Originally released in 2011, Occupied is an interesting but ultimately frustrating exercise in exploring a descent into madness. The movie’s faults lie principally with writer-director Mollie Binkley. Binkley does show a knack for effectively handling actors and a certain flair for writing intense scenes, but her use of visual metaphor to convey the nature of madness does not work. As a result, Occupied does not meet the needs of the audience and thus does not work as worthwhile entertainment.
Exploring the nature of madness has been attempted in movies before. Perhaps the best examples of such exploration include 1965’s Repulsion and to a lesser extent 2010’s Shutter Island. Occupied is not as stylish as Repulsion, with the former going for a more straightforward and drama-driven exploration of insanity. However, Roman Polanski provides enough information for the audience to understand the source of madness for Carol Ledoux (Catherine Deneuve) in Repulsion. The same cannot be said for the protagonist of Occupied.
Occupied tells the story of Sarah (Liza Binkley), a 20-year-old college student majoring in creative writing (poetry). Sarah is taking some time away from school and she agrees to babysit her cousin, Charlotte, who lives in a small cabin in the redwoods above Silicon Valley. Charlotte (Lucy Bock), who is about six or seven years old, lives alone a lot of the time, as her mother has passed away and her father is either often on travel or locked away in his office. Indeed, the father is not all the stable, as he always keeps his office/bedroom locked and has placed several security cameras about the place.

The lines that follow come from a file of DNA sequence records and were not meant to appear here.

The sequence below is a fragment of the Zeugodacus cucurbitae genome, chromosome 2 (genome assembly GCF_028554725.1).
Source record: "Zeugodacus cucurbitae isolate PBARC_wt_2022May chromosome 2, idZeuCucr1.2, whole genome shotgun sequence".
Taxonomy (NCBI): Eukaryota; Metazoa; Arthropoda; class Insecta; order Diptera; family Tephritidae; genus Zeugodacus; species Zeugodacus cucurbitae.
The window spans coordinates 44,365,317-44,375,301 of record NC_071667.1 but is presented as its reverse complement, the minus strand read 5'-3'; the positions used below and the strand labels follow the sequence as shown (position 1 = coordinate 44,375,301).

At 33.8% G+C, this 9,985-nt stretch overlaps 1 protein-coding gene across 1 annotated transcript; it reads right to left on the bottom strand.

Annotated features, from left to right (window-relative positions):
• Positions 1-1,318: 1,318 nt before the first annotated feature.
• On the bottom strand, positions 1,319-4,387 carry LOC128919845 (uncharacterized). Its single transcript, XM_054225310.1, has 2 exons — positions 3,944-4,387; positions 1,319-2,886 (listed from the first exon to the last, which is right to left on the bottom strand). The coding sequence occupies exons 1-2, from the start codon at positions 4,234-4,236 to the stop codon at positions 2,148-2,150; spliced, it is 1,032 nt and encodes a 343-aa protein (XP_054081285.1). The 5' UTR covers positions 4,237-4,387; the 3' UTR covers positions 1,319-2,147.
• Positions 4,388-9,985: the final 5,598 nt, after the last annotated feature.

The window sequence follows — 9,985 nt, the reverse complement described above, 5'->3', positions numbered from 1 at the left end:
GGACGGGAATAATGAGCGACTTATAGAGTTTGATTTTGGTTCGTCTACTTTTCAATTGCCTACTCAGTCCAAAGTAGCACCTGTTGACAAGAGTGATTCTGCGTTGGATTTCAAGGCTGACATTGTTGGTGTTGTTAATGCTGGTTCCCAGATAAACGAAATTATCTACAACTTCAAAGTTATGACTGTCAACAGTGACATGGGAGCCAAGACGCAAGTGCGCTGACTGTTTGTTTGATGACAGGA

At first the story seems to focus on who is watching the two girls, as the cameras fluctuate from third-person omniscient view to views from the cameras, as if someone is checking on the pair (the movie’s code returns to this theme, as the watcher rewinds the footage). But the story quickly switches to the story of Sarah, who although at first puts on a brave face slowly begins to fall apart. The implications are that Sarah broke up with her boyfriend (maybe even her fiancée?) and perhaps even killed him. Distraught, Sarah’s horrible memories of past events are triggered by things she sees inside the cabin and its pleasant surroundings.
As Sarah begins to lose touch with reality, Charlotte begins to panic, at length running away from the cabin and hiding in a place she calls “The Cathedral,” a collection of tall trees not too far from the cabin. There, she records herself on a camcorder, asking her dead mother for help. Meanwhile, Sarah’s descent into madness—and an obsession with water that is never made clear—has her commit suicide by having her dip her feet into a kitchen sink filled with water while she places her finger into an electric socket. So ends the movie.
Although the story’s overall structure is good and both girls turn in strong performances, Occupied remains a frustrating film principally because there are few narrative strings that hint at the reasons why Sarah has succumbed to insanity and even suicide. Writer-director Mollie Binkley assembles and then repeats key visuals that metaphorically should present the reasons as to why Sarah has become the way she is, but the visuals do not collectively present a narrative, as they are simply too abstract. There are also keys within Sarah’s poetry notebook, but the film flashes too quickly for viewers to read some of the words. I even paused the movie during a second viewing just to read the entries in the notebook—I found nothing that helped me understand Sarah’s psyche or the reasons for her psychotic break.
I really wanted to like Occupied, particularly because the two lead actresses did a commendable job with the material they were given. Liza Binkley has a difficult role in Sarah, but she carried it through all the way. And Lucy Bock as Charlotte is incredible—her demons are more suppressed, and it is truly heart wrenching when she finds herself alone in the woods after having watched her cousin fall apart. Despite these performances, I cannot recommend Occupied, as most will find it an exercise in frustration. If you unlock any of the “whys?” behind Occupied, share them below.